As a twenty-two-year-old, having left home four years earlier, I was living in Germany with my life before me. Like almost all young women of my generation, I embraced the notion that personal independence and a successful career were the route to happiness. Although I had grown up in a Christian home and still loved God, autonomy and success became part of my creed.
Is it feminist to tell a woman that she is tough enough to kill her own child, yet not tough enough to raise it?
I decided to study midwifery, and as preparation volunteered at an obstetrics and gynecology hospital in the university town of Leipzig. On my first day on duty, I responded to the call bell and found myself in a private room with a woman in her mid-thirties. At the time, I was aware that abortions were legal at up to twenty-three weeks if a doctor diagnosed serious congenital malformations and signed a release for the procedure. I was also theoretically open to the idea that abortion might be justified in certain extreme circumstances – though obviously not for infants with Down syndrome, who (I thought) would never count as “severely disabled.” How naïve I was.
When I entered the room, I did not know a late-term abortion was underway. The patient asked for help in going to the toilet. Though unfamiliar with the protocol to follow, I instinctively ran for a bedpan. Several minutes later, I caught a tiny bluish form – her son, unmistakably a human being, with arms, legs, ears, eyebrows, fingernails. He had died in utero following the injection of a toxic solution, and had then been expelled after nurses induced labor with a drip. The woman, seeing me speechless as I held the bedpan, explained: “The doctor told me it would have Down syndrome. I knew I couldn’t handle that alone.”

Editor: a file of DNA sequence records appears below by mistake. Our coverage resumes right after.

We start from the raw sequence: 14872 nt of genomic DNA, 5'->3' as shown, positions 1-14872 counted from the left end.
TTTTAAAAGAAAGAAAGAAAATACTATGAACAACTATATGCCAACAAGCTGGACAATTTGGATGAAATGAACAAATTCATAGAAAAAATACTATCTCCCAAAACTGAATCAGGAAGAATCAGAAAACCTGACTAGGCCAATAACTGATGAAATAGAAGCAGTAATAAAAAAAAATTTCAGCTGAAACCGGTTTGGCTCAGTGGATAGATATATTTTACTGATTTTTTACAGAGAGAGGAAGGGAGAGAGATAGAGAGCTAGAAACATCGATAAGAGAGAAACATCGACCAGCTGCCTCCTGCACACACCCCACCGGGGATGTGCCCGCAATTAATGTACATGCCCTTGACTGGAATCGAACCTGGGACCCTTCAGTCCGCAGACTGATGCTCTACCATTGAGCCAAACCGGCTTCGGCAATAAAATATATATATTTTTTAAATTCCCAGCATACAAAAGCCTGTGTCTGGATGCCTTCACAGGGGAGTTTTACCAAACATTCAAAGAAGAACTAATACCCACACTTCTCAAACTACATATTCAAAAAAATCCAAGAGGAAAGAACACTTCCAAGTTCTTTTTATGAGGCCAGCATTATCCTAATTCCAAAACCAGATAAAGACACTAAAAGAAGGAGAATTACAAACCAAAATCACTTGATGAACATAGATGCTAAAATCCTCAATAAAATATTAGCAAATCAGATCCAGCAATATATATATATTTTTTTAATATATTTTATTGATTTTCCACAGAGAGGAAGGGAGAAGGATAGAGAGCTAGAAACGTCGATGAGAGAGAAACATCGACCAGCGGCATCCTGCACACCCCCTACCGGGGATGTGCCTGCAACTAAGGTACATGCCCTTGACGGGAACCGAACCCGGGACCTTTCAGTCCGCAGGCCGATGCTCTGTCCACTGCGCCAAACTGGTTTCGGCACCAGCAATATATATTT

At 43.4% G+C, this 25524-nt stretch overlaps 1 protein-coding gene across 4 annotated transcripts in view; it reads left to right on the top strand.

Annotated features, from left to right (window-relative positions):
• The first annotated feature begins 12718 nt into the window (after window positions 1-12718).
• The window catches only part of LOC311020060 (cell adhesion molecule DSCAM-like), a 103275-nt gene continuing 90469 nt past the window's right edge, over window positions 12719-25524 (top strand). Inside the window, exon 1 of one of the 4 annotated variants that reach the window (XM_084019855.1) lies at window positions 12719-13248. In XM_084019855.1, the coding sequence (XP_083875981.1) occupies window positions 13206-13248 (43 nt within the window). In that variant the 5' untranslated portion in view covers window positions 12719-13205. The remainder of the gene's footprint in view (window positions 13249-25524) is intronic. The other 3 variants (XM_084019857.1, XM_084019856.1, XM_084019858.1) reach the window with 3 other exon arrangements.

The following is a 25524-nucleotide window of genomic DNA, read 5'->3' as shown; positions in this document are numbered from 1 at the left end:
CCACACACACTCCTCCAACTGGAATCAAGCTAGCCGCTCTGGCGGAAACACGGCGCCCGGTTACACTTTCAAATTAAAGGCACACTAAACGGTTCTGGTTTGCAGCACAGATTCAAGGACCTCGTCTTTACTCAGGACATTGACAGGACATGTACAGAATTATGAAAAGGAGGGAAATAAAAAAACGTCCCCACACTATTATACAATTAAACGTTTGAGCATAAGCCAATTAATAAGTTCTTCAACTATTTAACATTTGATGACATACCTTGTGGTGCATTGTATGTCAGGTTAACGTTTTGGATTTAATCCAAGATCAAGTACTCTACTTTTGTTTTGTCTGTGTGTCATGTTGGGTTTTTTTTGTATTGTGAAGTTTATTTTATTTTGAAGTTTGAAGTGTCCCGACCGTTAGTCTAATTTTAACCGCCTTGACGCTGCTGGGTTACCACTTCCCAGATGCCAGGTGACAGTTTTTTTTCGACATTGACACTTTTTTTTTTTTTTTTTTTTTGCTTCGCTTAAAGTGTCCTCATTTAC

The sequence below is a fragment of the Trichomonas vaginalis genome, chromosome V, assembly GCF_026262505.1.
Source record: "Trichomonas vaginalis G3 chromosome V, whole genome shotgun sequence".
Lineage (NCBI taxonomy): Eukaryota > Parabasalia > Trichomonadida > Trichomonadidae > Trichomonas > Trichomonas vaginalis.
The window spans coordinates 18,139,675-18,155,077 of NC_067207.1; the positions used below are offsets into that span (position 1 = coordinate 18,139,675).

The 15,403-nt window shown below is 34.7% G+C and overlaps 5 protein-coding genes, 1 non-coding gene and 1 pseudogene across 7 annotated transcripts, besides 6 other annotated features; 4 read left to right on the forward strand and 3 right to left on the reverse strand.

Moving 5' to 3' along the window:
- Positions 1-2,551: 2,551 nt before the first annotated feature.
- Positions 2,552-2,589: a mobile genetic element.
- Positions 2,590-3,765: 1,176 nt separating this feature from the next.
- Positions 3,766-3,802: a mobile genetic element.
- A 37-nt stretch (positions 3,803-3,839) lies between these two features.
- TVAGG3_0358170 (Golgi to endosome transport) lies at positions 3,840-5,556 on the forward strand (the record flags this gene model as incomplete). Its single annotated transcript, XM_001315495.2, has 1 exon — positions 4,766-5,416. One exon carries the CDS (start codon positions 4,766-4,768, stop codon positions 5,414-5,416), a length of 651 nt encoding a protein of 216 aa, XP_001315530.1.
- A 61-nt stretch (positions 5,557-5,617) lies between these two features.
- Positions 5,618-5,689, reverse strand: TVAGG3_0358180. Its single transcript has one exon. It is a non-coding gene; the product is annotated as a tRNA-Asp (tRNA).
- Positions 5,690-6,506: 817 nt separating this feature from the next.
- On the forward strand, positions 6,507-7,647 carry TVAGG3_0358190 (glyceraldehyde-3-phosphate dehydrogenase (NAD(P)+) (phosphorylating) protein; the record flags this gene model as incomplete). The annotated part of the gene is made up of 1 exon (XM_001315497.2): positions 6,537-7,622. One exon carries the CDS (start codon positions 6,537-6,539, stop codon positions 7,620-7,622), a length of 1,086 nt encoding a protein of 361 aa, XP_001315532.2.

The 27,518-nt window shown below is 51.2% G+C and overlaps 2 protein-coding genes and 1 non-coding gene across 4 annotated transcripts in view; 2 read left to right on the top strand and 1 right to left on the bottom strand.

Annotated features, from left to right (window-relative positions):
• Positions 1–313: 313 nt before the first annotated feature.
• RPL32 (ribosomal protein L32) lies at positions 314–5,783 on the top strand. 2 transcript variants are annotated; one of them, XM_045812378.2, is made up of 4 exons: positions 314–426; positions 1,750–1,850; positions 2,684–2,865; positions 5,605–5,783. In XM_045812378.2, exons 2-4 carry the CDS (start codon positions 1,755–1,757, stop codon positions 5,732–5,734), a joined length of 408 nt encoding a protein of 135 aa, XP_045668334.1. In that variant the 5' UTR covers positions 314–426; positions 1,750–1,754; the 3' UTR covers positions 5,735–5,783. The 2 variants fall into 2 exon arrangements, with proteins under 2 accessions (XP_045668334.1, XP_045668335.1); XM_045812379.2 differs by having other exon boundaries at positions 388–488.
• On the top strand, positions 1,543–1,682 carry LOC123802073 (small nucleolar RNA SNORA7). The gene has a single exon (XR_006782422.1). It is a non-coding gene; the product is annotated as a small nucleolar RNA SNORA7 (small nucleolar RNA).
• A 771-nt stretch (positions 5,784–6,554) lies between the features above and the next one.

She must have sensed my distress. Trying to reassure me, she added: “Don’t worry, I’m not a sissy. I’m tough and I can deal with this.”
I called for a nurse. She clamped and cut the cord, her scissors separating mother from baby in a macabre mimicry of what would otherwise have been a moment of joy. Then she instructed me to place the bedpan in the sluice room where waste was collected. Hesitantly, I asked what would become of it. “Oh, they’ll take it to the laboratory and use the tissue for research,” she replied as she casually covered his remains with a paper towel.